As was discussed at length in our reports on the Chess.com Isle of Man tournament, Kramnik's performance there—a loss to Caruana (!) but also to James Tarjan, and a draw vs Lawrence Trent—made things hard for the 14th world champion.
Kramnik's live rating is 2785.6 and according to Bennedik he needs to get his rating to 2802 to overtake Wesley So. Kramnik can start his race early: he will be playing in the European Club Cup in Antalya, which starts this Sunday, and he hasn't ruled out the possibility of making an appearance in the European Team Championship in Crete, at the end of October.
Vladimir Kramnik vs Fabiano Caruana in Isle of Man. | Photo: Chess.com/Maria Emelianova.
On a side note, one member wrote to Chess.com and called FIDE's system of using 12 rating lists to calculate an average rating "statistically flawed" if it is intended to create a measure of each player’s performance over the whole of 2017. The reason is that it gives results at the start of the year a much greater weight than results at the end of the year.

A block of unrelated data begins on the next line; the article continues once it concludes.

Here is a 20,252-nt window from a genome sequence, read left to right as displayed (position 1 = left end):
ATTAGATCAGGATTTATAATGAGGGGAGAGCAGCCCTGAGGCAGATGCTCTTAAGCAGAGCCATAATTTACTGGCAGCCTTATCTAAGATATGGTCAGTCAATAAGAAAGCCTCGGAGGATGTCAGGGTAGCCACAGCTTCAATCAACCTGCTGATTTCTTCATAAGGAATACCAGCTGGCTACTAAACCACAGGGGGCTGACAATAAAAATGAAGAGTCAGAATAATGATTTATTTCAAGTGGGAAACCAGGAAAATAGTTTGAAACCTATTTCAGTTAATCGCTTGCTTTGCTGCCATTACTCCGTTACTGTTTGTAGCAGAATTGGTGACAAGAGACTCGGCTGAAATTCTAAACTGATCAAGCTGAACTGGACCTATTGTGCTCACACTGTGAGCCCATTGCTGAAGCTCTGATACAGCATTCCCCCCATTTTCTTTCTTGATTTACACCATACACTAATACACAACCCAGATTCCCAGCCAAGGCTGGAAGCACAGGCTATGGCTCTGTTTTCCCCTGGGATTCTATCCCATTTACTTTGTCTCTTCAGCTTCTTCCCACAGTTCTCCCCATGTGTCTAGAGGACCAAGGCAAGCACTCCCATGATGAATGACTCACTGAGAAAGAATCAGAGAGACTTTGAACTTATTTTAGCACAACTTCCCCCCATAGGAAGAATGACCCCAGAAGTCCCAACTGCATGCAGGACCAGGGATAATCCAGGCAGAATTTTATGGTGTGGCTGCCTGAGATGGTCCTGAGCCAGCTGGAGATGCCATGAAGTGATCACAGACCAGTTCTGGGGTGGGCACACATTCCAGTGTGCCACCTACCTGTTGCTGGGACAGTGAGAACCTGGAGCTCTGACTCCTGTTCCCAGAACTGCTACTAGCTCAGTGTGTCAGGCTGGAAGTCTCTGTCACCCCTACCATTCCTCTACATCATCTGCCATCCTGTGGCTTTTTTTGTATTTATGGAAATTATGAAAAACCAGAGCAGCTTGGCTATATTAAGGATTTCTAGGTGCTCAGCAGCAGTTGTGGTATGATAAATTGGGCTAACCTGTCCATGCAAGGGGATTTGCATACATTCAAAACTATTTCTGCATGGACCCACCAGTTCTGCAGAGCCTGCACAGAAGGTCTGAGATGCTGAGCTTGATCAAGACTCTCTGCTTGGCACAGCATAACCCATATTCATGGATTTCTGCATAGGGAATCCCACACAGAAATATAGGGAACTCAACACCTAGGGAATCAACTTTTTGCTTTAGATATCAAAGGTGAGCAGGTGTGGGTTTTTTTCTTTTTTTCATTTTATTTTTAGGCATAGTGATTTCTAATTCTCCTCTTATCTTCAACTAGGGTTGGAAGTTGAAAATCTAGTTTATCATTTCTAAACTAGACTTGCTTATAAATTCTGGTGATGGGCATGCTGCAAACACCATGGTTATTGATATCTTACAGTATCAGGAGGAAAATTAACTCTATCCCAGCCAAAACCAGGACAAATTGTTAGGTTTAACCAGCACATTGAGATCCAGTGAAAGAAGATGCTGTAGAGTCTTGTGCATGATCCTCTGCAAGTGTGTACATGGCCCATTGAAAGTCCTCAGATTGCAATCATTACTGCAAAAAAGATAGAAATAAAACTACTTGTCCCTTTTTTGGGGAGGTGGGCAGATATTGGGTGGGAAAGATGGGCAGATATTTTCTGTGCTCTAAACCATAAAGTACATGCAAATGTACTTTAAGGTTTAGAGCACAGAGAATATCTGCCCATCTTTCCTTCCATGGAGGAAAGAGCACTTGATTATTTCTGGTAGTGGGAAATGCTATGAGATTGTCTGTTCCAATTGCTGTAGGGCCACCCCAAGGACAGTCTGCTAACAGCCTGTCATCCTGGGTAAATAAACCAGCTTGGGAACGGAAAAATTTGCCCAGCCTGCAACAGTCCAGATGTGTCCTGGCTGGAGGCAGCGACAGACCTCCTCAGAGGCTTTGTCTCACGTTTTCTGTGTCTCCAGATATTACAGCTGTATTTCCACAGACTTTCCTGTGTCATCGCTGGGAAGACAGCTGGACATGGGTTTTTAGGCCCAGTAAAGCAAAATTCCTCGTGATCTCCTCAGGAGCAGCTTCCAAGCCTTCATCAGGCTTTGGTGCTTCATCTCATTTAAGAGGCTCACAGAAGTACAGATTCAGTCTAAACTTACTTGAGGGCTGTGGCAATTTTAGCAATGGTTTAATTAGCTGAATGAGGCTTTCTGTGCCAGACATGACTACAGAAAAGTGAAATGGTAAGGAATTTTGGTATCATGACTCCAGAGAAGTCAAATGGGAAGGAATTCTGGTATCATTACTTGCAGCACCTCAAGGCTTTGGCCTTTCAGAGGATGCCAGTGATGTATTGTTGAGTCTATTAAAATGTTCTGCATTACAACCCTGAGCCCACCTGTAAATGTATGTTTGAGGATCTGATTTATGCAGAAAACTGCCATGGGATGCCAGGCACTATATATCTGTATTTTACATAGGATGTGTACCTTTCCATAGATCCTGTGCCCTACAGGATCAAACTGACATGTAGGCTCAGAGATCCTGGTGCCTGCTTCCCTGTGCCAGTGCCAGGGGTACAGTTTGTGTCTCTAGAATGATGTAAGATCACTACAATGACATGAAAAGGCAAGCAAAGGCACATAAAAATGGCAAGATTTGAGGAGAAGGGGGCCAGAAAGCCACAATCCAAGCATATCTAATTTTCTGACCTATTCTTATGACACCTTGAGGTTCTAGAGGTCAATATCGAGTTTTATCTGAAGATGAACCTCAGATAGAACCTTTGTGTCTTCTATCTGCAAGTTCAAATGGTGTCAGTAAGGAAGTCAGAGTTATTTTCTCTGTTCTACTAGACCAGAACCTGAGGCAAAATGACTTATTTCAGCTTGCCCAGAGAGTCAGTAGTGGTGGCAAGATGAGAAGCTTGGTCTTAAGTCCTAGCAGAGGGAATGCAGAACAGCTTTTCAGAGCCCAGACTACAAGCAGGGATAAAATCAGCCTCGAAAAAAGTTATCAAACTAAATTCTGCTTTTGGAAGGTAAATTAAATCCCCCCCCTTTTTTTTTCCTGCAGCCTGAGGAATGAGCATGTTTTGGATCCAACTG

"[This] analysis is mostly correct, and one reason why I always calculate the average of 12 lists, with the not yet published lists using the live ratings from 2700chess as the best estimate," Bennedik commented to Chess.com by email. "For example, let's say player A has 2700 in January, and 2800 in February, and player B has 2800 in January and 2700 in February. If you only take the average of the first two lists they are equal. Where as if you take 12 lists, player A is a clear favorite."
So, using the average of 12 rating lists is not measuring the "best performance of the year" but to measure that is not easy. Bennedik: "Personally I think FIDE just intended to create an interesting criteria based on ratings, and believe that they succeeded with that."
The wild card is normally speaking going to be chosen by the local organizer, who must pick a player who had a rating of at least 2725 on any 2017 FIDE list. Usually it's a sponsor who has an important say here.
In the next two